Tired. But happy.

Now, I'm off to another IEP meeting.



What will give you a wave of relief (and maybe a little happiness boost) if you can get it checked off of your list? (For me, it's getting my taxes sent off...but maybe I'll get to that this weekend!)

Tuesday, March 23, 2010

Does our Sorrow Define Us?

I was really struck by a blog post I read today at Time's Fool (recommended to me by Sarah Fain has Starfish Envy, one of my favorite blogs). It was a story about how we all get labeled by the tragedies we go through.

Especially in small towns, I can see how this happens. How somehow we become, "the girl whose dad died when she was 16", or "the girl whose parents had all those affairs," or "the girl whose dad was gay" or "the girl who accidentally got pregnant and had to get married," or "the girl whose dad went to jail for drugs." And even as adults in a larger world, sometimes we still get labeled by the hard things we've gone through, like "the one with the son with autism," or "the one who couldn't get pregnant," or "the single one," or "the one who lost her parents," or "the single mom."

What's interesting to me about the whole idea of labels, though, is that when I think back about people I know, these "sorrow labels" aren't something I think about in a derogatory way. Knowing that my friends have gone through sorrows makes me respect them, love them, more. How could you not love, "The one who cared for her mom while she was sick. The one who took charge of her family's situation when her dad passed away. The one who was brave enough to adopt even while she was single. The one who accepted her dad as a gay man. The one who learned how to teach her son with autism. The one who took her grandkids in when her daughter couldn't care for them. The one who worked three jobs to support her family after a divorce, and The one who never gave up hope for a child after years of infertility?"

The link between sorrow and happiness is complicated. But while I've been focusing on happiness most of the time on this blog, I don't want to discount the importance of tragedies in our lives, too. In my happiness interviews, that's one thing I've seen as a theme across many people's responses--that sadness can sometimes lead to happiness somehow. Maybe it's just relief from getting through a sad time. Maybe sadness opens us up somehow. Maybe it's that we develop greater empathy for others in a similar situation.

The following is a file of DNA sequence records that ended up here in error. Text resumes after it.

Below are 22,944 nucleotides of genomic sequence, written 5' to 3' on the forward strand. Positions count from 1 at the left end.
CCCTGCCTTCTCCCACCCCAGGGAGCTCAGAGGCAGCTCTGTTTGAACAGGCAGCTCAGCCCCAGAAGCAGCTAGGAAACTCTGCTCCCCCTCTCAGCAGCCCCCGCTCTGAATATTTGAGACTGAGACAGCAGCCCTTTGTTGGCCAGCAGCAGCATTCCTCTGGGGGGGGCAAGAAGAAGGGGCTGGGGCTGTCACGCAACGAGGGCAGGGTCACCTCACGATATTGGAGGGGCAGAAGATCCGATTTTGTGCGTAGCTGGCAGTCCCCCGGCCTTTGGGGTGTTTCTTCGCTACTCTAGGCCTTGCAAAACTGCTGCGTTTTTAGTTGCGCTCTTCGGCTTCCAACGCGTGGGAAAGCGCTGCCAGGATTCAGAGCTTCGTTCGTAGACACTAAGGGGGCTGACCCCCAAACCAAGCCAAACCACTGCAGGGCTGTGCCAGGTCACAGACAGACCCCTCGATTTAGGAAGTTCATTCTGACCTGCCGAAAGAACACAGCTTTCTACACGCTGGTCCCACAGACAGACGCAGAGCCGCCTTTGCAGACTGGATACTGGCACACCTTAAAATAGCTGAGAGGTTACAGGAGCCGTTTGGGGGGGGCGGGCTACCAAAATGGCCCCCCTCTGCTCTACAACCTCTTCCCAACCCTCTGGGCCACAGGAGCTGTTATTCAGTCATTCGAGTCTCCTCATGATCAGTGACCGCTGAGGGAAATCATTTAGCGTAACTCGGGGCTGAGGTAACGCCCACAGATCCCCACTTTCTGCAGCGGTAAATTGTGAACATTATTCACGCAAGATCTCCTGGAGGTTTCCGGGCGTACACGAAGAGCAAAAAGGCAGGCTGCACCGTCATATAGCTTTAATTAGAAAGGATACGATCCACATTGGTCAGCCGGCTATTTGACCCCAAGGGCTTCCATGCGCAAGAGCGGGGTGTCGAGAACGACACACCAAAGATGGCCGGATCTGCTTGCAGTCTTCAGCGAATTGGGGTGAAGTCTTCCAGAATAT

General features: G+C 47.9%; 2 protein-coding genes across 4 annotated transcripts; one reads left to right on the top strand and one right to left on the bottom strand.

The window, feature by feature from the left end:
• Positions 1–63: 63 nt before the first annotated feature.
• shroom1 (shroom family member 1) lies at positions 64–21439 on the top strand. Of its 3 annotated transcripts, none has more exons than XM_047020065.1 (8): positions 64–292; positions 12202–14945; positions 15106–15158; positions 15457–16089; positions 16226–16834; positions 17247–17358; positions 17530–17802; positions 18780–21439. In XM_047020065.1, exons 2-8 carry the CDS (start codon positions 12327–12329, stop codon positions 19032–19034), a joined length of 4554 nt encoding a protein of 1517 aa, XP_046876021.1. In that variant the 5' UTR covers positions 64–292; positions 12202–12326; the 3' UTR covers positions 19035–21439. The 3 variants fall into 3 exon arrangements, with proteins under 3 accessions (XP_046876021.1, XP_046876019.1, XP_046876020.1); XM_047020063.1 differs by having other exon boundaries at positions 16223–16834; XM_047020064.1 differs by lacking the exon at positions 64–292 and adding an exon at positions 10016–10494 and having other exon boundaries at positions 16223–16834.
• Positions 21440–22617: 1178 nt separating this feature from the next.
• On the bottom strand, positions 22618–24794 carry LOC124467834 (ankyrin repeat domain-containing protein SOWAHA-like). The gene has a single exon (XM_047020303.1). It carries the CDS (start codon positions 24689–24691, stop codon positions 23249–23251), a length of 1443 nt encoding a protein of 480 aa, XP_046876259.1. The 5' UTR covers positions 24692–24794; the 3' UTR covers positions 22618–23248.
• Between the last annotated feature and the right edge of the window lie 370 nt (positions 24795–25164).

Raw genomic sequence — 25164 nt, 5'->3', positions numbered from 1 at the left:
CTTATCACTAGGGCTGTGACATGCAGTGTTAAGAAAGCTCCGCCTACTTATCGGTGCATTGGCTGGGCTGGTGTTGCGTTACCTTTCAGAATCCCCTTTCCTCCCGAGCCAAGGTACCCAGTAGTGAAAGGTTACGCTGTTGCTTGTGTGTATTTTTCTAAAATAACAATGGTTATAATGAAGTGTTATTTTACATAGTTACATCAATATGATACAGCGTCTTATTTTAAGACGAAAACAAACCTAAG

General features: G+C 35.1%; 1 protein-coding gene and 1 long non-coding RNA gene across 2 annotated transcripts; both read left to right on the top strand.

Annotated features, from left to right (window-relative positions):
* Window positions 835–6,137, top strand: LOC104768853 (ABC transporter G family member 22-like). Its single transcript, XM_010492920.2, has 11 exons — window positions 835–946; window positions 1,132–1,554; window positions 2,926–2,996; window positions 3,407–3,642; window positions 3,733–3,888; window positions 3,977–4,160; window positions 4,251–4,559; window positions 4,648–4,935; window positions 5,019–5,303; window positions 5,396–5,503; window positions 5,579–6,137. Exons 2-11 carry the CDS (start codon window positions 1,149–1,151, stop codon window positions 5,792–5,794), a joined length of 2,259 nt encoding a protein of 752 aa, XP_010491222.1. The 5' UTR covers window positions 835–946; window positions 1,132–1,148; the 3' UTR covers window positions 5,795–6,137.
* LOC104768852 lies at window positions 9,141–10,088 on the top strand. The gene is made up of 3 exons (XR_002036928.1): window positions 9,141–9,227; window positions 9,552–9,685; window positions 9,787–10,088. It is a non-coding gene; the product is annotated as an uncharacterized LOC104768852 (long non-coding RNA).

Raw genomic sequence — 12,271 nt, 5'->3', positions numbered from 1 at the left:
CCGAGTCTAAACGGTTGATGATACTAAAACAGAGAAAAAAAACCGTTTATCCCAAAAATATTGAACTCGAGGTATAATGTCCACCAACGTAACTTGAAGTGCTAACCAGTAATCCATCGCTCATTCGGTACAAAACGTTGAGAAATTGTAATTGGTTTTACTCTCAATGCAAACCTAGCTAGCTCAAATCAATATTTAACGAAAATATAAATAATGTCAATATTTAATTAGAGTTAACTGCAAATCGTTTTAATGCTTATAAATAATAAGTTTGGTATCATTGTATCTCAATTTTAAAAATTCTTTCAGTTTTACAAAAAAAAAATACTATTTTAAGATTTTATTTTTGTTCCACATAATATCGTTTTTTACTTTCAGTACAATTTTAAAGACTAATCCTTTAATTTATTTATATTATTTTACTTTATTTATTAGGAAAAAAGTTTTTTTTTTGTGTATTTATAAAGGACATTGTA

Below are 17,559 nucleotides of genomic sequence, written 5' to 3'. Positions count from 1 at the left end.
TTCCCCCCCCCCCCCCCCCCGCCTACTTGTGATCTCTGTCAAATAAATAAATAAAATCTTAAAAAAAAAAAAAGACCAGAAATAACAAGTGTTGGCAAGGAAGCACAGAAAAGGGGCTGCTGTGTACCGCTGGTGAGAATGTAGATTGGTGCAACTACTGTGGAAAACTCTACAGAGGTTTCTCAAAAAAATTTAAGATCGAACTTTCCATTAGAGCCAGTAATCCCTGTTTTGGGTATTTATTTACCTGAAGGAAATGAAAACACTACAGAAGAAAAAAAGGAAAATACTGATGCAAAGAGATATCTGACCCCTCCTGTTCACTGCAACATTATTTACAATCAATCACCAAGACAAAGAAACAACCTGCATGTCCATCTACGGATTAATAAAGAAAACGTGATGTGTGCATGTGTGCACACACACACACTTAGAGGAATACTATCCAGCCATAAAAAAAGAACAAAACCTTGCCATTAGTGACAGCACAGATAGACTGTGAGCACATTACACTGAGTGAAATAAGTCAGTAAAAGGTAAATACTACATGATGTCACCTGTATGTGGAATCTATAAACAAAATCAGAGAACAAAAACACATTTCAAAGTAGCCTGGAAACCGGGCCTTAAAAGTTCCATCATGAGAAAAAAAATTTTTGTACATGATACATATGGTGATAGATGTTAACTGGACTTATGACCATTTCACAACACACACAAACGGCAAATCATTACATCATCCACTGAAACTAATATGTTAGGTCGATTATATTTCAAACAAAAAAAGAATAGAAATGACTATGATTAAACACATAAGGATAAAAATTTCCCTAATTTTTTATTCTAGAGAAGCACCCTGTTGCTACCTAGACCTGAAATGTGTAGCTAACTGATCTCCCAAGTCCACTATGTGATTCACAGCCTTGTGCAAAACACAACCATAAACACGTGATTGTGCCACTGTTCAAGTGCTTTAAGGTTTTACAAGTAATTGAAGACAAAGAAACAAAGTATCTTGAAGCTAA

In any case, although I first recoiled at the thought that our sorrows might define us, I'm not so sure how I feel about the idea now. I'd much rather be defined by my happiness. But maybe that's impossible, or at least overly optimistic.



How do you think people would describe you in terms of a "sorrow label"? Do you feel strength or sadness from that now?



By the way, I also really like this post by Sarah Fain called "You Gotta Get Sad to Get Happy."

Monday, March 22, 2010

Grow a Little Bit


My basil is beginning to sprout. (Chives, too, but I didn't post that pic!)

My windowsill herb garden is beginning to actually work! I picked some fresh cilantro to go with our chickpea masala last night. Yum! And the little basil and chive shoots make me really happy every time I see them peeking up through the soil. My daughter just wants to touch them and water them constantly, which I'm sure isn't the best gardening technique, but I like that she's excited by the growth.

The whole idea of growth has been really important in my happiness project so far. I've found that the times I'm the happiest are when I can see myself growing (not wider..hah!). When I stick to my happiness resolutions and actually do get more exercise and clean my house regularly and learn my Spanish each week, I really am happier.

And those times when I get overwhelmed by work and laundry and dishes and let things slide and don't work on Spanish for a few days...well, you really don't want to hear about that. Lemme just say that it's not pleasant. Definitely not happy.

There's something about continual growth and learning that is a safety mechanism for my mental well-being.

Maybe it's just feeling productive. (I heard an interview on NPR today about the qualities NASA looks for in astronauts, and was really interested to hear that one of the ways they try to preserve the psychological health of their astronauts is by building little daily successes and daily productive tasks into the astronaut's work schedule each day. Cool, huh?)